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Illegal fishing to be eradicated from High Seas
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Written by Magdalena Tomasik   
Monday, 07 July 2014 12:46

(Photo: European Commission) (Photo: European Commission) "Illegal fishing has to be eradicated from the high seas, and this is why the EU uses its diplomatic weight to push for rules like the UNCLOS or the United Nations Fish Stock Agreement to be enforced worldwide," EU Commissioner for Maritime Affairs and Fisheries Maria Damanaki said during "Re-energising the Oceans" conference in Brussels, on June 30th.

 

"Since 1/1/2014 we have a new common fisheries policy, sustainable and science based, phasing out discarding and implementing the same principles for European vessels worldwide.
Through this new policy we have banned all types of subsidies at European level, that lead to overcapacity and overfishing. Our European fund has no granting for fuel subsidies at all," she said.


"In practice the EU requires that any fish import be accompanied by a catch certificate," Damanaki explained, adding " in other words the fish has to be caught legally; otherwise it won't get into our market. "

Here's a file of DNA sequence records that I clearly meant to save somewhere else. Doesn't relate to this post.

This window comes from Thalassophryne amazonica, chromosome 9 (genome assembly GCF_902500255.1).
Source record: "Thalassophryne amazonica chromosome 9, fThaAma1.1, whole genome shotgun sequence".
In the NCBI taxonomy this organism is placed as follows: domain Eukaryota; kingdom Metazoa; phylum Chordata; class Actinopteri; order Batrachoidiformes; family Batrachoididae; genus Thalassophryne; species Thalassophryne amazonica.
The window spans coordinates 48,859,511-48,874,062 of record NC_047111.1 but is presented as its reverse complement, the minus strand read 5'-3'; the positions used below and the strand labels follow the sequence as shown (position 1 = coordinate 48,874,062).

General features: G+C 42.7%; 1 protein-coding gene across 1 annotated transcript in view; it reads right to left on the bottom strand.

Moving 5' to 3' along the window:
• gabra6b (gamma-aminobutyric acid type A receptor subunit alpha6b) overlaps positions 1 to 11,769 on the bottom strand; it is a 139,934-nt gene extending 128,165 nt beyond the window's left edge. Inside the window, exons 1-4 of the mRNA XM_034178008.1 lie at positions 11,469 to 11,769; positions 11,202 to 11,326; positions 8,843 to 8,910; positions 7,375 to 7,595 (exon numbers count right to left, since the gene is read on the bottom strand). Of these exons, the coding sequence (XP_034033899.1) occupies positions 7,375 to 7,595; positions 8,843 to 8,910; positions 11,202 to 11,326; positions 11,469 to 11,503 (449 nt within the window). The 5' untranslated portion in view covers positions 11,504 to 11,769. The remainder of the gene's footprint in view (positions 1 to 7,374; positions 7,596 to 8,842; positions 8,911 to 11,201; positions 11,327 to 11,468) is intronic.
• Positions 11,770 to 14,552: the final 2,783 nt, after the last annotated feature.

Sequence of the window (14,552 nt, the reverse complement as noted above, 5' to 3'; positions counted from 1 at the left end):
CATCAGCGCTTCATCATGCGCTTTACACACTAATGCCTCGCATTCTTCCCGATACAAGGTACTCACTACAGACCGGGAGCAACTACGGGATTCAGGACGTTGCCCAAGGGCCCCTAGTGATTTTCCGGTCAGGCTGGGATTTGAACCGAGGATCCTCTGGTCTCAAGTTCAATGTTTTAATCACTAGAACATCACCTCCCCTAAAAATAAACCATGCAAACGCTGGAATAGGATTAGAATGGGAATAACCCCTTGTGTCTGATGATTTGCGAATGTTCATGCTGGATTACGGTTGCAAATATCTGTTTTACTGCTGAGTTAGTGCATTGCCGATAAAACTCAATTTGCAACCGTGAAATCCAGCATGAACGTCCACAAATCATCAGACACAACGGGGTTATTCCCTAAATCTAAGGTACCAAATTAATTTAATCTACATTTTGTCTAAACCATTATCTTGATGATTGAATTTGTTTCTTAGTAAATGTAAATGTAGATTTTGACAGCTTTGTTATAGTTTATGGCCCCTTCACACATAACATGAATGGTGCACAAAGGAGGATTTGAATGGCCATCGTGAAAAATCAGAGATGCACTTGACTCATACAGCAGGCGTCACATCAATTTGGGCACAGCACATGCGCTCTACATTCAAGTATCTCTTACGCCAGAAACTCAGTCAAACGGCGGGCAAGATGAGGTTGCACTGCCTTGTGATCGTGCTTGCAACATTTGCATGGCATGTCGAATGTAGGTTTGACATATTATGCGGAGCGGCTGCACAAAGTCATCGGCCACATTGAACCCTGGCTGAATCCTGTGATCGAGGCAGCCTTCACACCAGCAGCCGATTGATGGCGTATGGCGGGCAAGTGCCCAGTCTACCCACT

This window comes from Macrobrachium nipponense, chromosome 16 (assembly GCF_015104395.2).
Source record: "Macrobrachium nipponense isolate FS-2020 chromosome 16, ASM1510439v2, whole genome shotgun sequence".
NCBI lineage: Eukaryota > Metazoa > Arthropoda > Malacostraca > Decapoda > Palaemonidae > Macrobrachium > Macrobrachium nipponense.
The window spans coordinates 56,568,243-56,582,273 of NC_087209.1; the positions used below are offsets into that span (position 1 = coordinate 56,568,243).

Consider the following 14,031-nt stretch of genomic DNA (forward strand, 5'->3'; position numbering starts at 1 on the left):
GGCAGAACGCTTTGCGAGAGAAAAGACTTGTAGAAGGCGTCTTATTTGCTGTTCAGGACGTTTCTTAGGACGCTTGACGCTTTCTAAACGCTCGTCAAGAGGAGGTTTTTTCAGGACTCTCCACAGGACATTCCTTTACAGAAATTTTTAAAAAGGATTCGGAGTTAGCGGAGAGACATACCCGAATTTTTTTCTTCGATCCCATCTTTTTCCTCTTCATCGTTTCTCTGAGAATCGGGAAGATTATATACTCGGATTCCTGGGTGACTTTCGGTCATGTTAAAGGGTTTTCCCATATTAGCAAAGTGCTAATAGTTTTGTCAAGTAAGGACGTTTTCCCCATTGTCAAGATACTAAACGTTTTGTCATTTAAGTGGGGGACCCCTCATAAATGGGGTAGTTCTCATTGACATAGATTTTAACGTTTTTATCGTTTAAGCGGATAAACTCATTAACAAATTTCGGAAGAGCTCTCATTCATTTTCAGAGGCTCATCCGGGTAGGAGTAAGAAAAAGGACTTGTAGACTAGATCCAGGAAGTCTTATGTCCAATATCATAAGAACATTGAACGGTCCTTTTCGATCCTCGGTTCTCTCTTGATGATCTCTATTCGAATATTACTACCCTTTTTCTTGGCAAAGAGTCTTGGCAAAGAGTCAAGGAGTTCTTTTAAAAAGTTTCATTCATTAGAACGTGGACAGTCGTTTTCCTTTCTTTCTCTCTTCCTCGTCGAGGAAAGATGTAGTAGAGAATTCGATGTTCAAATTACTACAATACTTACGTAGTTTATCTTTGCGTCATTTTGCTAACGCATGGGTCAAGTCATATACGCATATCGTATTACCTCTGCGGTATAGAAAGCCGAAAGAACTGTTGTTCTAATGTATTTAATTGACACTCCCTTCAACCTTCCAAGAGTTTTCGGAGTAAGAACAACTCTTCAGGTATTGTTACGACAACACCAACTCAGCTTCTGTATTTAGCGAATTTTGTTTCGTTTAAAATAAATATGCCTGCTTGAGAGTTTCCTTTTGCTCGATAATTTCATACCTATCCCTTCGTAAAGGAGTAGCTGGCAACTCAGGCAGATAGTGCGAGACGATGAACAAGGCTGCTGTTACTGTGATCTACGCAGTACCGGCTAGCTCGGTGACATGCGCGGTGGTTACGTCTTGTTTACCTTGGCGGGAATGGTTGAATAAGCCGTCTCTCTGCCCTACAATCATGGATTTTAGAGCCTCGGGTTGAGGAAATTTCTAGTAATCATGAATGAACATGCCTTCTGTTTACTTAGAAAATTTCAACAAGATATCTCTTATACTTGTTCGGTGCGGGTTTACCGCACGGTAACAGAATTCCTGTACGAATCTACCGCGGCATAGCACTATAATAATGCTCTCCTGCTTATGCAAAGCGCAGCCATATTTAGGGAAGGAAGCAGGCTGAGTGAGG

Speaking about future steps the Commissioner voiced the need for an integrated approach at international level.


" So far we have given special attention to promising maritime sectors such as marine biotech, aquaculture, ocean energy, deep sea mining and tourism. We think that with a focused research effort and steps to improve the environment for innovation, these sectors can prosper in a smart and sustainable way.


"Spatial planning gives operators certainty"


"A key tool to ensure sufficient marine space for concurrent economic activities is maritime spatial planning. If all goes well our legislative proposal should enter into force after the summer and it is a historic achievement. For the first time in the world, countries have a legal obligation to cooperate in planning their seas across borders.


Spatial planning gives operators certainty on whether and what economic developments are possible, where and for how long. It will speed up licensing and permit procedures, and will provide good management of the cumulative impact of maritime activities. It a huge and real step for marine governance in Europe."

 

Damanaki also stressed the importance of research, saying "ocean observation, mapping and forecasting are essential in this vein. This is why the EU has directly and explicitly geared its financial support, and particularly its research funds, towards the sea."
"Since last year, the EU, the United States and Canada have started a transatlantic research alliance which is to cover observing systems and ocean stressors, as well as research in the Arctic region, a fragile environment that is undergoing enormous change in terms of temperature and human activity."